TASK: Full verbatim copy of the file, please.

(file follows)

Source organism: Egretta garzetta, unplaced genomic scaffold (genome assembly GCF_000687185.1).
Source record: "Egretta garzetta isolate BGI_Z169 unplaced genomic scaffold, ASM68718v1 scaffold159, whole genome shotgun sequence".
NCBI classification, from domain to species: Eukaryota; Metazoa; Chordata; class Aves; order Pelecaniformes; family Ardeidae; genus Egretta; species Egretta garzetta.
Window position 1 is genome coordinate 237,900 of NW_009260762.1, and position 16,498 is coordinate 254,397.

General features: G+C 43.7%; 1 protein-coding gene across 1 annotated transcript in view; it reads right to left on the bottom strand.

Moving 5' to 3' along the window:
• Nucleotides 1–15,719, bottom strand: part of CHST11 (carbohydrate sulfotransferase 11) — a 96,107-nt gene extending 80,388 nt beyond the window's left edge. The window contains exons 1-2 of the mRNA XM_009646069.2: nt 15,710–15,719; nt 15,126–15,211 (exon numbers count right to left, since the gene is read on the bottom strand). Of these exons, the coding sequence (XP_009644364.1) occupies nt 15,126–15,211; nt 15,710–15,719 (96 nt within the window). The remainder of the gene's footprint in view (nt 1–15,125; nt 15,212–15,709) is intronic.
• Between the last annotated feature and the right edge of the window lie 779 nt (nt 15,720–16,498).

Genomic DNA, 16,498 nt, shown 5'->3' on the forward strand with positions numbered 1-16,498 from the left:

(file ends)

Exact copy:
Source organism: Egretta garzetta, unplaced genomic scaffold (genome assembly GCF_000687185.1).
Source record: "Egretta garzetta isolate BGI_Z169 unplaced genomic scaffold, ASM68718v1 scaffold159, whole genome shotgun sequence".
NCBI classification, from domain to species: Eukaryota; Metazoa; Chordata; class Aves; order Pelecaniformes; family Ardeidae; genus Egretta; species Egretta garzetta.
Window position 1 is genome coordinate 237,900 of NW_009260762.1, and position 16,498 is coordinate 254,397.

General features: G+C 43.7%; 1 protein-coding gene across 1 annotated transcript in view; it reads right to left on the bottom strand.

Moving 5' to 3' along the window:
• Nucleotides 1–15,719, bottom strand: part of CHST11 (carbohydrate sulfotransferase 11) — a 96,107-nt gene extending 80,388 nt beyond the window's left edge. The window contains exons 1-2 of the mRNA XM_009646069.2: nt 15,710–15,719; nt 15,126–15,211 (exon numbers count right to left, since the gene is read on the bottom strand). Of these exons, the coding sequence (XP_009644364.1) occupies nt 15,126–15,211; nt 15,710–15,719 (96 nt within the window). The remainder of the gene's footprint in view (nt 1–15,125; nt 15,212–15,709) is intronic.
• Between the last annotated feature and the right edge of the window lie 779 nt (nt 15,720–16,498).

Genomic DNA, 16,498 nt, shown 5'->3' on the forward strand with positions numbered 1-16,498 from the left: